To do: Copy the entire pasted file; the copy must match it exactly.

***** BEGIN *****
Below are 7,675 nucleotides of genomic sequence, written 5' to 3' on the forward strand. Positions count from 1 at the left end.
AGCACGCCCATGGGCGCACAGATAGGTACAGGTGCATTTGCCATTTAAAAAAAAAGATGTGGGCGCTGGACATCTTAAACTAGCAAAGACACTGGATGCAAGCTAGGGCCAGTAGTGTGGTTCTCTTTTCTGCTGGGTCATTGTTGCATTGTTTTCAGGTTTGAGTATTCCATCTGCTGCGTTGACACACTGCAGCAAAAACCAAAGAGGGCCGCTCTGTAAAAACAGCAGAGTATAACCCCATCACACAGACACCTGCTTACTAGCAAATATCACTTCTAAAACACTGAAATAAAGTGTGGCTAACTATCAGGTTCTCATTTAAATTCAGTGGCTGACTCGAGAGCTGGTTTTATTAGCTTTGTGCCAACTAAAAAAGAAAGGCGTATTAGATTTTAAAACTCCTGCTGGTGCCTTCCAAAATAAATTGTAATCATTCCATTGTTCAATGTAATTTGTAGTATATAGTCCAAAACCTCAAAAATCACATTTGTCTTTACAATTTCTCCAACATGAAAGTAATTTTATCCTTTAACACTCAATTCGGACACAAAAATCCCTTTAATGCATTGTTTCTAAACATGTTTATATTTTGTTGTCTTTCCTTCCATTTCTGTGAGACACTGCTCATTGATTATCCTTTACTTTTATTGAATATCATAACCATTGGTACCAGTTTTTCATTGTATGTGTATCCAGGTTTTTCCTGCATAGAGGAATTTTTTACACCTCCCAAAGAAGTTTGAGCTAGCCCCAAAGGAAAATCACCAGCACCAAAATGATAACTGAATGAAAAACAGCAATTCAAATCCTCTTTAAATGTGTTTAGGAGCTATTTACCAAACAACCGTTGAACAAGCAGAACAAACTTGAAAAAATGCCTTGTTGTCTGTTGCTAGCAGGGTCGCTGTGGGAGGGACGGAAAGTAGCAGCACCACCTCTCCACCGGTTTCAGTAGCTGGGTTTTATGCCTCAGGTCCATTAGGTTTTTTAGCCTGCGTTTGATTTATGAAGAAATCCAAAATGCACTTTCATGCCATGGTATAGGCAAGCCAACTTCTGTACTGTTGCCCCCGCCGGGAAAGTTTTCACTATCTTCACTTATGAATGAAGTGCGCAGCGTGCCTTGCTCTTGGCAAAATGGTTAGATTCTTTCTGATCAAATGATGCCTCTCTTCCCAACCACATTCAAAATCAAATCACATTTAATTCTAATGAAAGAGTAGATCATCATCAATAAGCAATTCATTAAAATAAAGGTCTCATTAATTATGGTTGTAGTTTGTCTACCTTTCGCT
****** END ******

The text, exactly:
Below are 7,675 nucleotides of genomic sequence, written 5' to 3' on the forward strand. Positions count from 1 at the left end.
AGCACGCCCATGGGCGCACAGATAGGTACAGGTGCATTTGCCATTTAAAAAAAAAGATGTGGGCGCTGGACATCTTAAACTAGCAAAGACACTGGATGCAAGCTAGGGCCAGTAGTGTGGTTCTCTTTTCTGCTGGGTCATTGTTGCATTGTTTTCAGGTTTGAGTATTCCATCTGCTGCGTTGACACACTGCAGCAAAAACCAAAGAGGGCCGCTCTGTAAAAACAGCAGAGTATAACCCCATCACACAGACACCTGCTTACTAGCAAATATCACTTCTAAAACACTGAAATAAAGTGTGGCTAACTATCAGGTTCTCATTTAAATTCAGTGGCTGACTCGAGAGCTGGTTTTATTAGCTTTGTGCCAACTAAAAAAGAAAGGCGTATTAGATTTTAAAACTCCTGCTGGTGCCTTCCAAAATAAATTGTAATCATTCCATTGTTCAATGTAATTTGTAGTATATAGTCCAAAACCTCAAAAATCACATTTGTCTTTACAATTTCTCCAACATGAAAGTAATTTTATCCTTTAACACTCAATTCGGACACAAAAATCCCTTTAATGCATTGTTTCTAAACATGTTTATATTTTGTTGTCTTTCCTTCCATTTCTGTGAGACACTGCTCATTGATTATCCTTTACTTTTATTGAATATCATAACCATTGGTACCAGTTTTTCATTGTATGTGTATCCAGGTTTTTCCTGCATAGAGGAATTTTTTACACCTCCCAAAGAAGTTTGAGCTAGCCCCAAAGGAAAATCACCAGCACCAAAATGATAACTGAATGAAAAACAGCAATTCAAATCCTCTTTAAATGTGTTTAGGAGCTATTTACCAAACAACCGTTGAACAAGCAGAACAAACTTGAAAAAATGCCTTGTTGTCTGTTGCTAGCAGGGTCGCTGTGGGAGGGACGGAAAGTAGCAGCACCACCTCTCCACCGGTTTCAGTAGCTGGGTTTTATGCCTCAGGTCCATTAGGTTTTTTAGCCTGCGTTTGATTTATGAAGAAATCCAAAATGCACTTTCATGCCATGGTATAGGCAAGCCAACTTCTGTACTGTTGCCCCCGCCGGGAAAGTTTTCACTATCTTCACTTATGAATGAAGTGCGCAGCGTGCCTTGCTCTTGGCAAAATGGTTAGATTCTTTCTGATCAAATGATGCCTCTCTTCCCAACCACATTCAAAATCAAATCACATTTAATTCTAATGAAAGAGTAGATCATCATCAATAAGCAATTCATTAAAATAAAGGTCTCATTAATTATGGTTGTAGTTTGTCTACCTTTCGCT